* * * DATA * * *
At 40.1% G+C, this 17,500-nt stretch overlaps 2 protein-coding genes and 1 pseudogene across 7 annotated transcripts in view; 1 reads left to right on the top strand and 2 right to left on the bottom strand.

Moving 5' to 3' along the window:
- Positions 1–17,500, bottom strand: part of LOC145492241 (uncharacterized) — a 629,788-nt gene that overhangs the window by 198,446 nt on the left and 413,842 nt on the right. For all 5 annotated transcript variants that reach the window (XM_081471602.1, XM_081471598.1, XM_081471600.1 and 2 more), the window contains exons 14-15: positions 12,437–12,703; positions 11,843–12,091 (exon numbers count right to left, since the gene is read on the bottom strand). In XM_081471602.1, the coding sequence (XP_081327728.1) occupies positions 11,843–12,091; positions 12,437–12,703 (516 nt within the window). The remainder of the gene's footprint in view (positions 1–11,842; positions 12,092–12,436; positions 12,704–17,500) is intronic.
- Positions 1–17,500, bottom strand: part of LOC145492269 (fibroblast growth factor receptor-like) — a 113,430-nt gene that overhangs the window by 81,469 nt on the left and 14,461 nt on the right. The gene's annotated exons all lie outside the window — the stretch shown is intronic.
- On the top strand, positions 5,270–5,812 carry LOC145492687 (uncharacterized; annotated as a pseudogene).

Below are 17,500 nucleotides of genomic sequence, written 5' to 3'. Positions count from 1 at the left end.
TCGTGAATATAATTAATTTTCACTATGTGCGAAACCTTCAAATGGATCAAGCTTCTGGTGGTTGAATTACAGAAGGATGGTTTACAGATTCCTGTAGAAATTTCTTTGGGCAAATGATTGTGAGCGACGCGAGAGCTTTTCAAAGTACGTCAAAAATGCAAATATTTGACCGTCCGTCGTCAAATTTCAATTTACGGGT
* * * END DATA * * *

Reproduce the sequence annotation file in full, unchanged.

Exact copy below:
At 40.1% G+C, this 17,500-nt stretch overlaps 2 protein-coding genes and 1 pseudogene across 7 annotated transcripts in view; 1 reads left to right on the top strand and 2 right to left on the bottom strand.

Moving 5' to 3' along the window:
- Positions 1–17,500, bottom strand: part of LOC145492241 (uncharacterized) — a 629,788-nt gene that overhangs the window by 198,446 nt on the left and 413,842 nt on the right. For all 5 annotated transcript variants that reach the window (XM_081471602.1, XM_081471598.1, XM_081471600.1 and 2 more), the window contains exons 14-15: positions 12,437–12,703; positions 11,843–12,091 (exon numbers count right to left, since the gene is read on the bottom strand). In XM_081471602.1, the coding sequence (XP_081327728.1) occupies positions 11,843–12,091; positions 12,437–12,703 (516 nt within the window). The remainder of the gene's footprint in view (positions 1–11,842; positions 12,092–12,436; positions 12,704–17,500) is intronic.
- Positions 1–17,500, bottom strand: part of LOC145492269 (fibroblast growth factor receptor-like) — a 113,430-nt gene that overhangs the window by 81,469 nt on the left and 14,461 nt on the right. The gene's annotated exons all lie outside the window — the stretch shown is intronic.
- On the top strand, positions 5,270–5,812 carry LOC145492687 (uncharacterized; annotated as a pseudogene).

Below are 17,500 nucleotides of genomic sequence, written 5' to 3'. Positions count from 1 at the left end.
TCGTGAATATAATTAATTTTCACTATGTGCGAAACCTTCAAATGGATCAAGCTTCTGGTGGTTGAATTACAGAAGGATGGTTTACAGATTCCTGTAGAAATTTCTTTGGGCAAATGATTGTGAGCGACGCGAGAGCTTTTCAAAGTACGTCAAAAATGCAAATATTTGACCGTCCGTCGTCAAATTTCAATTTACGGGT